The next routing rule is also focused on preventing hose twist. Simply stated, you want to limit the bending motion of the hose to a single-dimensional “plane”. Think of it this way: a hose that is bending left to right is moving in a single plane or dimension, as would a hose that only moves up and down or only forward and backward. Any combination of left/right, forward/backward, and up/down movement represents 2 planes of motion and all three represent 3 planes of movement. Multiple planes of motion are called a compound bend” and this can cause the hose to twist because the hose ends are fixed and held tight. This routing rule is to limit hose motion to a single plane; however, if your application requires hose movement to cross multiple planes, ask your ParkerStore professional for a recommendation.
One of the primary causes of premature hose failure is from abrasion that removes the outside cover, exposing the steel wire reinforcement. When the steel wire reinforcement is exposed to moisture it begins to rust and deteriorate, reducing the hose service life. This routing rule is to clamp the hose so that it is held in place and supported, preventing abrasion. In the Routing Rules video part 1, we talked about how a pressurized hose can shorten, so you don’t want to clamp the hose too tight! Hoses rubbing against other hoses can also cause abrasion, so each hose should be clamped individually. If the use of clamps is not possible, then there are other abrasion resistance choices from Parker. Just ask your ParkerStore professional.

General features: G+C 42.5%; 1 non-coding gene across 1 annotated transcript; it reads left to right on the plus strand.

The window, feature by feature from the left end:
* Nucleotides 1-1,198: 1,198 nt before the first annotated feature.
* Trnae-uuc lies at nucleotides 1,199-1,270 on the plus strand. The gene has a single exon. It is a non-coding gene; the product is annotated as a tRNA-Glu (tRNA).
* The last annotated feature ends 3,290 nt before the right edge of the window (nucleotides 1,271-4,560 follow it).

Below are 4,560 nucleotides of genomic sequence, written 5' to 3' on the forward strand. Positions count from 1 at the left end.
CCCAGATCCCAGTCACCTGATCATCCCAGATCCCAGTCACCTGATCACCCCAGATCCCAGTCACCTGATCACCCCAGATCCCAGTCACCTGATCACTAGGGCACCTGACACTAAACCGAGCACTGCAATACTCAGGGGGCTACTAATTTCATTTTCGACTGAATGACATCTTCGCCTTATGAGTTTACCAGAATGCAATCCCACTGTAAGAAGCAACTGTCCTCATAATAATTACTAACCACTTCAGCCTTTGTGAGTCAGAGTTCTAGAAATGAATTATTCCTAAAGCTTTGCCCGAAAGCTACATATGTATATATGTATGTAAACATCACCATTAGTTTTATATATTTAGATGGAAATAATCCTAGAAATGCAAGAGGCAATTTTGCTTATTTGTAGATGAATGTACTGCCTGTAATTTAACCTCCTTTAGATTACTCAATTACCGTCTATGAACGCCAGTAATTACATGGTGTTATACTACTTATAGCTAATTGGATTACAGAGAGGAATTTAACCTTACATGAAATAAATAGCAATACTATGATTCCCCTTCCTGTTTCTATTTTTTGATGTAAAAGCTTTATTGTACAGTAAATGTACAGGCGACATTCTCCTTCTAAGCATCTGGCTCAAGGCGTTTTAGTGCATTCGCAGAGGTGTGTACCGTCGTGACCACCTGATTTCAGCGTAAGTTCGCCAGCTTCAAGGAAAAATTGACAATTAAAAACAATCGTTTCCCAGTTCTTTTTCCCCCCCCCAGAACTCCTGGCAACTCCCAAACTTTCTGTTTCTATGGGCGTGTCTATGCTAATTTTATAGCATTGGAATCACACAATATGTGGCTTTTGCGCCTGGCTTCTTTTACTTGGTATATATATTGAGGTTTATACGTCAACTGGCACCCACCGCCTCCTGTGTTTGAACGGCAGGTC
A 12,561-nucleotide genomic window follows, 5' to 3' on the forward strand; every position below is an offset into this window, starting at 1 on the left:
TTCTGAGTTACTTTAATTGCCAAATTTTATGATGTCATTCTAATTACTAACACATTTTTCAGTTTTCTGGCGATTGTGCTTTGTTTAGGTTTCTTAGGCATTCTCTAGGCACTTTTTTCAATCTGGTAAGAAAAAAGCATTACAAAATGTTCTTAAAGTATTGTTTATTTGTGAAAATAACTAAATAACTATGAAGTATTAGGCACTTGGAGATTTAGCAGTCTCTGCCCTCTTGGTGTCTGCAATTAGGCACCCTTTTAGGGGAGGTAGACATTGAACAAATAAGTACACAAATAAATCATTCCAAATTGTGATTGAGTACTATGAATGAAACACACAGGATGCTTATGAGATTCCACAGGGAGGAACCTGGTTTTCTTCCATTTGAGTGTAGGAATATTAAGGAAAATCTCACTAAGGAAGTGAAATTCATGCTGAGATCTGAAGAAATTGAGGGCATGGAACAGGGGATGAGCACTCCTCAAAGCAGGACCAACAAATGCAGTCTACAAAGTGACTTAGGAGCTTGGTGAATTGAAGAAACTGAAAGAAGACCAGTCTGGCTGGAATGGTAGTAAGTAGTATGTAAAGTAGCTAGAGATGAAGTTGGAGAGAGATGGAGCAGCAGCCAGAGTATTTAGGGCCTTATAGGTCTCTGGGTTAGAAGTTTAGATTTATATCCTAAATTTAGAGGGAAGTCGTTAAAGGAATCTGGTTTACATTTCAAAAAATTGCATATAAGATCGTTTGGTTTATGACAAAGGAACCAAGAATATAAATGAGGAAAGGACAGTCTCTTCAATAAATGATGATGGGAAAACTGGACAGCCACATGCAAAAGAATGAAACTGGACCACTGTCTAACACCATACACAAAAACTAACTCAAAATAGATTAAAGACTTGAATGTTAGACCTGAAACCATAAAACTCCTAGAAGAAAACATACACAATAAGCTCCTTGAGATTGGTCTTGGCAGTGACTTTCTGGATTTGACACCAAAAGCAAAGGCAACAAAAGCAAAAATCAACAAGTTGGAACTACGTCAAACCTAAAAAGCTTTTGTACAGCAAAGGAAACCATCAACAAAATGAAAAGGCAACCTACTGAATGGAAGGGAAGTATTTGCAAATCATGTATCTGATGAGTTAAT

Have you ever had to loosen a connection, but in order to get a wrench on the nut you had to take apart and remove obstructions or buy a special tool? The routing rule of planning for future maintenance can be a real time saver. Take, for example, a hydraulic manifold where multiple hoses are stacked one atop the other in a small space. To reach the hose connections in back you need to remove those in front. Also, don’t forget which hoses connect to which ports! This could be avoided by using different combinations of hose ends and tube fittings. There are short and long straights as well as short and long elbows that could make the job much easier. This is just one example of how following the routing rule of planning for future maintenance can make hose replacement faster and reduce downtime.
Let’s recap the basic routing rules for hose:
Hose length shortens under pressure as much as 4%, so allow sufficient slack.
Do not bend the hose in an arc tighter than its minimum bend radius.
When exiting the fitting, keep the hose straight for a distance equal to least 2x the width of the hose's inside diameter.
Always "double wrench" during installation while using the lay line to inspect for hose twist.
Limit hose bends to a single plane.
Clamp hoses to prevent abrasion.
Make installations neat and accessible for future maintenance.
By following these simple rules you can help maximize the service life of the hydraulic hose.
Watch our video of routing rules and be sure to view hydraulic hose routing rules Part 2 for a more complete understanding of preventing premature hose failure.
Remember, your ParkerStore is a great resource not only for hose and fitting services but also tube fittings, adapters, quick couplers, and many other fluid power components. Thank you for your business and for taking the time to learn about routing rules. Please use our handy ParkerStore or HoseDoctor Locator tool on our website to find the location nearest to you.
Article contributed by:
Suzanne Favri, Digital Marketing Specialist